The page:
Judy, Judy, Judy, Judy...Richard?
I confess that I haven't been following the details of the dust up between climate study co-authors Richard Muller and Judith Curry. Their study, summarized in several papers submitted to Journals and released in preprint form was partially funded by some key climate skeptics. The results have been widely interpreted as confirming the climate consensus on several key points.
Curry is now challenging lead author Muller in at least one crucial respect, however:
A study published last week reveals the conclusions of a study led by Richard Muller from the University of Berkeley. The study claimed, with irrefutable evidences, that Earth’s average temperature has been raising with about 1 degree Celsius from 1950.
Today, however, one of Muller’s main team members accused him of trying to manipulate the public opinion by concealing the study’s true conclusion: the global warming has stopped.
Curry claims their studies have revealed that the average temperature hasn’t been rising since the end of the nineties. ‘There is no scientific basis for saying global warming hasn’t stopped. Of course this isn’t the end of scepticism. To say that is the biggest mistake he has made,” she said.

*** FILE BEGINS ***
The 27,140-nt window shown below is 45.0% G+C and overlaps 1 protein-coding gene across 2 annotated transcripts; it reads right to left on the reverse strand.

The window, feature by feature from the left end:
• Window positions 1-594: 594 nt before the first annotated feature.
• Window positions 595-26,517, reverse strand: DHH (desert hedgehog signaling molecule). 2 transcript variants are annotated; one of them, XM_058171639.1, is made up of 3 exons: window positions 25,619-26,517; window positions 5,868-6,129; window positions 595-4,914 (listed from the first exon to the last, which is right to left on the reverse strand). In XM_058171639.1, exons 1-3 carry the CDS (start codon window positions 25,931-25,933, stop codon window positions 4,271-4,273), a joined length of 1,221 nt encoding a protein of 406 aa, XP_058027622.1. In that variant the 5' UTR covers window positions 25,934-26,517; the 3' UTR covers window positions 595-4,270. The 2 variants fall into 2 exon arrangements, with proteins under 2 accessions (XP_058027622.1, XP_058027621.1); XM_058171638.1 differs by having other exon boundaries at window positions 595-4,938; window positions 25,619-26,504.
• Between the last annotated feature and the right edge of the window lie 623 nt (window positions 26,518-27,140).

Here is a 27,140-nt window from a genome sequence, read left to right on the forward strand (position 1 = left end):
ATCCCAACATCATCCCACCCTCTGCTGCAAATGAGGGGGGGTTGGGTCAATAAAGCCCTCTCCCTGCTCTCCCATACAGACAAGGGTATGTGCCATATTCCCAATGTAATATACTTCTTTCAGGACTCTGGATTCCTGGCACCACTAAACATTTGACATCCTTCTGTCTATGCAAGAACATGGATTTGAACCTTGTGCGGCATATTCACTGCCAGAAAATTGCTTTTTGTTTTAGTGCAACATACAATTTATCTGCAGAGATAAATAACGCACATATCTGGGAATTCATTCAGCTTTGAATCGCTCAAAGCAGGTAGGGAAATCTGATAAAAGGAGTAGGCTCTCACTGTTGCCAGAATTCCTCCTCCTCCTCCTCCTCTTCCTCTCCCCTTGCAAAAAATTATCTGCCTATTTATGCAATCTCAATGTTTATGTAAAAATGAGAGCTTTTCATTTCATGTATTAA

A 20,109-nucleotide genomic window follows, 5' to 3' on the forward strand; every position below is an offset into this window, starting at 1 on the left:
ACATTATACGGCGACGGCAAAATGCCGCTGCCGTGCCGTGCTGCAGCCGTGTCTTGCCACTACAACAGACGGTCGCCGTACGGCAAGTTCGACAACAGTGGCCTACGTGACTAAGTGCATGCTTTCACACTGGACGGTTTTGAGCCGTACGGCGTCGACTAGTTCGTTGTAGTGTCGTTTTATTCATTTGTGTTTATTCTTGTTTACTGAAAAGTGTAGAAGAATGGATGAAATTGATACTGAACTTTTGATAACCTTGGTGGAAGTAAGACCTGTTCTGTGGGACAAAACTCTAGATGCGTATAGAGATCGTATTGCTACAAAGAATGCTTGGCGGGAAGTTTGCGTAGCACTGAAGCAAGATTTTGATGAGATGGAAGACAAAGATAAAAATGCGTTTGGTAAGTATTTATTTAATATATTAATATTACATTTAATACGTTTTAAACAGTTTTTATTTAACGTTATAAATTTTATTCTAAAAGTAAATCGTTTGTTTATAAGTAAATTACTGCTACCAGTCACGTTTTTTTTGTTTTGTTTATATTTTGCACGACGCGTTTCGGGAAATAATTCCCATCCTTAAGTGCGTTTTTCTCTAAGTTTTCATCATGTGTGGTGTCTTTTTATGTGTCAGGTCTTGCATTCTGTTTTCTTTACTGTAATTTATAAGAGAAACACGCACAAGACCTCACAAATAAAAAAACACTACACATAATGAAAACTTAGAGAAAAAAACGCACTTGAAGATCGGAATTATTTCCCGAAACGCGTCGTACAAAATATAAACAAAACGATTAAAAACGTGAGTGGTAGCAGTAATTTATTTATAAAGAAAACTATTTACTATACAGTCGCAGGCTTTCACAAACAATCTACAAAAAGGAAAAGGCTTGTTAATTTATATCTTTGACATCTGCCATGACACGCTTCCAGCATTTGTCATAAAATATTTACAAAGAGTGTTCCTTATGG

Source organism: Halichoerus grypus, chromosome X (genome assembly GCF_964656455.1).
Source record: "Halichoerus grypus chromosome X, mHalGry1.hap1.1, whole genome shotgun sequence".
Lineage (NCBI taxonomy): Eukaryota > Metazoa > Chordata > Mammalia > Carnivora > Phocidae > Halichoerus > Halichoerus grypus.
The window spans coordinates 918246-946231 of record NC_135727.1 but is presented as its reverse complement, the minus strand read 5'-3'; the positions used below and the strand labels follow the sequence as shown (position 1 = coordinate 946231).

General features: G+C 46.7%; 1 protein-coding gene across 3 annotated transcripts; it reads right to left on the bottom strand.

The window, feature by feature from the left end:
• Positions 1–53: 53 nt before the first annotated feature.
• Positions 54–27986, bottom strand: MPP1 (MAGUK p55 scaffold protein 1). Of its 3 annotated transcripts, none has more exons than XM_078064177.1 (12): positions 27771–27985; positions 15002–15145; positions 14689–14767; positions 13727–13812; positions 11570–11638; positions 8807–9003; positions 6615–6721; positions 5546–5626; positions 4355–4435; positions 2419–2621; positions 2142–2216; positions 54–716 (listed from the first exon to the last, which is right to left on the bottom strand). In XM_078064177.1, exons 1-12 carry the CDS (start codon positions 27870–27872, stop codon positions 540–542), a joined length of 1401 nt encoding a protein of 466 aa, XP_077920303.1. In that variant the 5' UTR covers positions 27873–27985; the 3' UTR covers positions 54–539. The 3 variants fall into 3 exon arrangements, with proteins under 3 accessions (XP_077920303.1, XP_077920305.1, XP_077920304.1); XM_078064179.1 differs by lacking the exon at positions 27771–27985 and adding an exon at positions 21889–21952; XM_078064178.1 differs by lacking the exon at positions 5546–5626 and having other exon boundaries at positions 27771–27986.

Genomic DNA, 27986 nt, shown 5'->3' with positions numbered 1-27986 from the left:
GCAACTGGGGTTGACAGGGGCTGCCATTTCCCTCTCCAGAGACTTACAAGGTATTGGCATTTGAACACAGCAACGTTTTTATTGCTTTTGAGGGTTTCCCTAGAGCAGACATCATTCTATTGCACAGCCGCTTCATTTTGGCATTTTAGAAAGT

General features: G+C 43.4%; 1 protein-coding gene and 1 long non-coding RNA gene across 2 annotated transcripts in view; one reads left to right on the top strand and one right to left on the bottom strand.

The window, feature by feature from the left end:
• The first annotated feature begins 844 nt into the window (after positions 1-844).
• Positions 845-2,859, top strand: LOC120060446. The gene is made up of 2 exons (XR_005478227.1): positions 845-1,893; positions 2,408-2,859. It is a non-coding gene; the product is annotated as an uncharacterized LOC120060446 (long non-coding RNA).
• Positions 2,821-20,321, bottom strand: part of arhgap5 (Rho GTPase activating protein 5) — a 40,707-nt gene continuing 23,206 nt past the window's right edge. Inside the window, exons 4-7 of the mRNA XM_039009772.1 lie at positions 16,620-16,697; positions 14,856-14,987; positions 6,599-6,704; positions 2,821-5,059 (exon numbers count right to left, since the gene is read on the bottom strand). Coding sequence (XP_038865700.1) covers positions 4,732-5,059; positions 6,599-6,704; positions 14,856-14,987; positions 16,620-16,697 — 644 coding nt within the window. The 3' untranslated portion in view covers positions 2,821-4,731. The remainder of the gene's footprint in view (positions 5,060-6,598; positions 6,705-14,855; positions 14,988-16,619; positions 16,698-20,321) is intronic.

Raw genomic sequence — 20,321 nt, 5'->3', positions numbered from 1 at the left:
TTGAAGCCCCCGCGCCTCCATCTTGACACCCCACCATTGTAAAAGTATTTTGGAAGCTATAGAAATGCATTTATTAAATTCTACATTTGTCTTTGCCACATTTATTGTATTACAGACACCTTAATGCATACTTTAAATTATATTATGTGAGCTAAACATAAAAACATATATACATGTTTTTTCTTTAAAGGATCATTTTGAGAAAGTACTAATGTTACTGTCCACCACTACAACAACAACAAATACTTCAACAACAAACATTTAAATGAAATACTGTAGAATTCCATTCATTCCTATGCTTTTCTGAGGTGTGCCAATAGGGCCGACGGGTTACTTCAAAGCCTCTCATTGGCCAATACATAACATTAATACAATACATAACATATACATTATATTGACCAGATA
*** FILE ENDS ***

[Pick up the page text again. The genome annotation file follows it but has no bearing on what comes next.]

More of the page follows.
In reply, Muller said: “I was saying you can no longer be sceptical about the fact global temperatures have risen over the past 50 years. There are other aspects of climate change which are still uncertain as I have made clear.”
About that, though. It does seem clear that the last dozen or so years have been warmer than any other comparable period since detailed measurements began, but there is that bothersome fact of no real warming since the late nineties. We can call it a fluctuation, but that's hardly an explanation. CO2 has been rising very rapidly during that period, so the solar forcing ought to have been increasing.
It seems to me that this is an important fact that deserves explanation, at least.
I can't say that it persuades me of much except that there are still effects to be explained, but I can understand why others might differ. I personally think that radiative transfer looks pretty darn ineluctable, but right now the data is saying don't be too damn sure.